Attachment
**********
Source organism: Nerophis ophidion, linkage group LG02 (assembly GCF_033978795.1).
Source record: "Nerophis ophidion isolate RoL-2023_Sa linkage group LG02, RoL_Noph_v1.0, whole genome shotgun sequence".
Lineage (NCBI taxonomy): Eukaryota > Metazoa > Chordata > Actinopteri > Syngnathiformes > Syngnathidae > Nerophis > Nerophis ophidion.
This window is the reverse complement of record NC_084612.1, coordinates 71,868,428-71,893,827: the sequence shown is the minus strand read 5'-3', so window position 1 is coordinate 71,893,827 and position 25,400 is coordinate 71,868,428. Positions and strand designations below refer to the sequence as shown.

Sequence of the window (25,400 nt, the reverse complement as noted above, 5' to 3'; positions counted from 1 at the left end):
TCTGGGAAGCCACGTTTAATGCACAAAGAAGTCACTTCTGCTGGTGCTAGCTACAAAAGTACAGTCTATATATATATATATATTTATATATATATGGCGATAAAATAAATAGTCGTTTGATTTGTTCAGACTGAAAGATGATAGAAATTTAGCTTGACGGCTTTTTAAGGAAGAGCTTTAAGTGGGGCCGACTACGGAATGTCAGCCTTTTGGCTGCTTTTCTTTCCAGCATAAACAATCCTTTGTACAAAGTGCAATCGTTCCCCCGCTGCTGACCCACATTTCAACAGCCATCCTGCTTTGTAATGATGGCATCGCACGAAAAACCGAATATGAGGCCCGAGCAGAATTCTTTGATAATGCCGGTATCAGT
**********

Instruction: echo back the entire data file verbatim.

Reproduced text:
Source organism: Nerophis ophidion, linkage group LG02 (assembly GCF_033978795.1).
Source record: "Nerophis ophidion isolate RoL-2023_Sa linkage group LG02, RoL_Noph_v1.0, whole genome shotgun sequence".
Lineage (NCBI taxonomy): Eukaryota > Metazoa > Chordata > Actinopteri > Syngnathiformes > Syngnathidae > Nerophis > Nerophis ophidion.
This window is the reverse complement of record NC_084612.1, coordinates 71,868,428-71,893,827: the sequence shown is the minus strand read 5'-3', so window position 1 is coordinate 71,893,827 and position 25,400 is coordinate 71,868,428. Positions and strand designations below refer to the sequence as shown.

Sequence of the window (25,400 nt, the reverse complement as noted above, 5' to 3'; positions counted from 1 at the left end):
TCTGGGAAGCCACGTTTAATGCACAAAGAAGTCACTTCTGCTGGTGCTAGCTACAAAAGTACAGTCTATATATATATATATATTTATATATATATGGCGATAAAATAAATAGTCGTTTGATTTGTTCAGACTGAAAGATGATAGAAATTTAGCTTGACGGCTTTTTAAGGAAGAGCTTTAAGTGGGGCCGACTACGGAATGTCAGCCTTTTGGCTGCTTTTCTTTCCAGCATAAACAATCCTTTGTACAAAGTGCAATCGTTCCCCCGCTGCTGACCCACATTTCAACAGCCATCCTGCTTTGTAATGATGGCATCGCACGAAAAACCGAATATGAGGCCCGAGCAGAATTCTTTGATAATGCCGGTATCAGT